The Advent Of Digital 2D Animation In The Anime Industry: 10 Years Since Birdy The Mighty Decode

The Advent Of Digital 2D Animation In The Anime Industry: 10 Years Since Birdy The Mighty Decode

Anime’s possibilities have multiplied with the growth of digital 2D animation, both in terms of techniques available and accessibility. This industry has more tools at its disposal for more people than ever, but how did we get to this point? Who are the main people responsible for all this change? And how did they convince both industry peers and audiences that this was a valid path worth heavily investing on? That’s what we’re here to address in a very special anniversary!

The growth of hand-drawn digital animation has made the anime ecosystem a much richer place. The movement behind it helped tear down walls to make the industry more accessible, and on a technical level, adding a new method of production with its own set of quirks has enabled new styles that either weren’t feasible before or straight up weren’t possible via traditional means. Anime’s most outrageous isolated showcases of animation in recent times, the likes of Fate/Apocrypha #22 and Boruto #65, tend to be mostly digital spectacles. Even some of the more consistently strong productions rest on the shoulders of digital animators, proving that we’re past the time when one-off bombastic demonstrations were all this subset of artists were capable of. Fans have come to celebrate this phenomenon, for the most part accepting this new current in the industry as a very positive move. However, the current widespread usage and generally warm reception weren’t always a given for anime’s digital 2D animation. Far from that! 10 years after its initial broadcast in Summer season of 2008 we find ourselves at the perfect time to look at the way the tides began to turn with Birdy The Mighty: Decode, but also all the changes after that point. Let’s return to the project that sort of started it all.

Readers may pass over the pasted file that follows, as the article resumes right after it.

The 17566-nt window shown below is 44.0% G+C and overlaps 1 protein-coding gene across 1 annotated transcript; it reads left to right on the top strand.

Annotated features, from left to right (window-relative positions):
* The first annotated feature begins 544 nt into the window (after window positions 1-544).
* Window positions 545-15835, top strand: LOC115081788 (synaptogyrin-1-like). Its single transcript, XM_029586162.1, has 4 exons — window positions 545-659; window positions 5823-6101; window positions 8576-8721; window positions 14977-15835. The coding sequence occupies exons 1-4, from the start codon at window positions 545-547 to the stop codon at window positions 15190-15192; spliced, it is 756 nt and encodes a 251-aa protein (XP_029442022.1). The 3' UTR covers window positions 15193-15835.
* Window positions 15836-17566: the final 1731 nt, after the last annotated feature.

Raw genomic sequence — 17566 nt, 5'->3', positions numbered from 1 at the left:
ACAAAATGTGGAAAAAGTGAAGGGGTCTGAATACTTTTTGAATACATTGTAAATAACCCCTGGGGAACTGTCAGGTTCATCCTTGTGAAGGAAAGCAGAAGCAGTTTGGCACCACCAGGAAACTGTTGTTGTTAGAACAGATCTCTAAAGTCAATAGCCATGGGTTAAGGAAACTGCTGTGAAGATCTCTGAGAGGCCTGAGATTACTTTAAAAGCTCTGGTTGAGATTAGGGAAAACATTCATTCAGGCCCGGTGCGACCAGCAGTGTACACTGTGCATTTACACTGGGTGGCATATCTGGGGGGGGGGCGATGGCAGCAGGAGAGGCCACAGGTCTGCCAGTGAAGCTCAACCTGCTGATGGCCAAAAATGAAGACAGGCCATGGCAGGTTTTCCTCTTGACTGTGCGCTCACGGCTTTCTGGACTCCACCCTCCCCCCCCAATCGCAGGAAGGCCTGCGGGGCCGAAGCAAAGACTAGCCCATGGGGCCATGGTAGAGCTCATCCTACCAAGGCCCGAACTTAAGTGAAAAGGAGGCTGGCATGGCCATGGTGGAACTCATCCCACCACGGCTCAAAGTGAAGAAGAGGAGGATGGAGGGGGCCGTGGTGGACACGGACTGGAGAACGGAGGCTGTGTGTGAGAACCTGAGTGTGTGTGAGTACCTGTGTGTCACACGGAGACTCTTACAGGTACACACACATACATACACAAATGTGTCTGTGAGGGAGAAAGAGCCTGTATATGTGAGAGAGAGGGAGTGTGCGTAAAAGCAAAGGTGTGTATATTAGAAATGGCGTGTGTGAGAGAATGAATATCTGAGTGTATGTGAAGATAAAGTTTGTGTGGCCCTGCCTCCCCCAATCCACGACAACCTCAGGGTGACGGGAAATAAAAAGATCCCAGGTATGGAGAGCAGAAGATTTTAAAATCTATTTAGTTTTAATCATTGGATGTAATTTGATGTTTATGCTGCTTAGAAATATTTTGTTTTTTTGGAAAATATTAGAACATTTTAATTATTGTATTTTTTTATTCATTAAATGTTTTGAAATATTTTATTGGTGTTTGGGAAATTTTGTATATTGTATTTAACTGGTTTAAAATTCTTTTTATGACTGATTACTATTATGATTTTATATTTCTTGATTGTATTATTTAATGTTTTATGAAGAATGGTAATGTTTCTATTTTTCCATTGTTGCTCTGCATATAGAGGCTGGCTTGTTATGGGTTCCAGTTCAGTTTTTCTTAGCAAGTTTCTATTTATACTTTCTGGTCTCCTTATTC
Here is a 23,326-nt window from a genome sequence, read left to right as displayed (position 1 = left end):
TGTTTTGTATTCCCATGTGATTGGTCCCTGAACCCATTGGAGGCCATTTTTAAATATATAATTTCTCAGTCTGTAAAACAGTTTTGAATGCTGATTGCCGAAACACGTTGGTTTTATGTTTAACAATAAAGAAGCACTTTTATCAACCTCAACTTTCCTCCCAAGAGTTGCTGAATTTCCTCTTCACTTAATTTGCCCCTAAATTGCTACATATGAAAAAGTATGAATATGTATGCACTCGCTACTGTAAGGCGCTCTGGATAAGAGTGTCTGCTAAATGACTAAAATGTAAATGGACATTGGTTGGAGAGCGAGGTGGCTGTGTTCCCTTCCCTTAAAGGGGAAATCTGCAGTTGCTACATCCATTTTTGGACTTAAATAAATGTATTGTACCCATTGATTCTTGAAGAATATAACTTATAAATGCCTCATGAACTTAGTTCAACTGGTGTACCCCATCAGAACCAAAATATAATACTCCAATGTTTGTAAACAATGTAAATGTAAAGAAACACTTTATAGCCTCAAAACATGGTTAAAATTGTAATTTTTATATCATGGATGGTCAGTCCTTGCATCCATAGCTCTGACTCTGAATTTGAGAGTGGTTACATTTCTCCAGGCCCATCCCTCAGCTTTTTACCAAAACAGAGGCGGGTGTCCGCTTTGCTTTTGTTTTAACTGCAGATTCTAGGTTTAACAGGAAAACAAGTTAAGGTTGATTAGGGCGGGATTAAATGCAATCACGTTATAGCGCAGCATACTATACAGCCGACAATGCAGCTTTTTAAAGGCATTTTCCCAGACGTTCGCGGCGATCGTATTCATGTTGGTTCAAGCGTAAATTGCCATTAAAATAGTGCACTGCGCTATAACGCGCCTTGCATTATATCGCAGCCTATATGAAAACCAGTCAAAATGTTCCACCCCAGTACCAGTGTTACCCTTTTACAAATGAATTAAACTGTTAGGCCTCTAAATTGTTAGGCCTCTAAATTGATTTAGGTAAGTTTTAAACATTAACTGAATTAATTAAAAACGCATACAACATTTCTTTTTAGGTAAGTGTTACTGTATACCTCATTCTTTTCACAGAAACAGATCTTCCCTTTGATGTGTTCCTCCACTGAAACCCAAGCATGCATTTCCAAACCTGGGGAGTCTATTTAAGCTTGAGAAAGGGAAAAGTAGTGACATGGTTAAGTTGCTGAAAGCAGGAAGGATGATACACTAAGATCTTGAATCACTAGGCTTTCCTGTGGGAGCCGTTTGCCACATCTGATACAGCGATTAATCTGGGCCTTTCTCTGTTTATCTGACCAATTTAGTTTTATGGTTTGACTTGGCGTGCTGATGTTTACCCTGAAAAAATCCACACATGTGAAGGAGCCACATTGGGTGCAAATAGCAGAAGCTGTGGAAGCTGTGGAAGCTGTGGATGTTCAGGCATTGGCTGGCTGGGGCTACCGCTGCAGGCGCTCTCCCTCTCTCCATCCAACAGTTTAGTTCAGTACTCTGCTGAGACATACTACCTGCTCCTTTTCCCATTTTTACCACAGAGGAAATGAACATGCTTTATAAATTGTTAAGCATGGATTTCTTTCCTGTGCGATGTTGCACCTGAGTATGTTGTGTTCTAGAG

I say sort of because, as you can imagine, that team didn’t conjure up new production methods and an entire industry trend out of nowhere, even if it was a pivotal moment for anime. The term webgen (short for web generation, adapted from the Japanese equivalent web系 to underline the generational aspect) is becoming commonplace now, even though it’s losing its actual meaning. Useful as a descriptor of course, but it’s perceived to have a series of implications – like being a still unified movement or intrinsically digital craft – which aren’t necessarily true, the former in particular. Back then, however, it made plenty of sense to refer to this new group of people bursting into the industry through a new path that hadn’t been used before as the web generation; it was supposed to highlight that they’d bypassed traditional training procedures and gotten into professional anime by posting their short clips online and attracting attention that way, hence why they were also referred to with the more to the point term of gif animators. The internet enabled the creation of hubs for aspiring animators and young artists who simply wanted to have a fun time, similar to those you might be familiar with in western communities. Amateur artists created sites not just to share they own work, but also with the intention of hosting clips by people in similar situations. Rather than being an intended goal, being noticed by some of the professionals they idolized in the first place was a happy accident.

Who were the pioneers of this movement, then? Kenichi Kutsuna won’t allow anyone to forget that he was the first webgen animator, since that’s a badge he can very proudly wear. But the figure that write-ups like these usually revolve around is Ryosuke “Ryochimo” Sawa, generally agreed upon to be the first digital animation leader in anime. And that’s something he achieved without any formal training in animation, which set the tone for what webgen artists would be like for a long time. All Ryochimo knew about animation was self-taught tidbits he’d looked up for minor tasks in the videogame industry, where he bounced around at the time. He used that knowledge to start putting together some very limited clips, but his adventurous spirit always pushes him to experiment further and so his work kept on becoming more ambitious. That’s when he crossed paths with another key figure: multitalented creator Osamu Kobayashi, who heard about Ryochimo through some of his online illustration acquaintances while he was assembling a crew to produce BECK in 2004. And with no hesitation whatsoever, Kobayashi recruited him to draw key animation for his show – no training as in-betweener, no listening to Ryochimo‘s claims that he actually couldn’t draw people at all; I’d like to note that among the complete newbies Ryochimo met in the project there also was ex-Toei superstar Yuki Hayashi, if anyone’s still doubting Kobayashi’s scouting skills. Anime would have eventually moved towards the convenience of digital animation either way, and the lack of manpower would have forced the industry to open up the floodgates even against their wishes, but the transition started faster and on better terms because of a few people ahead of their time.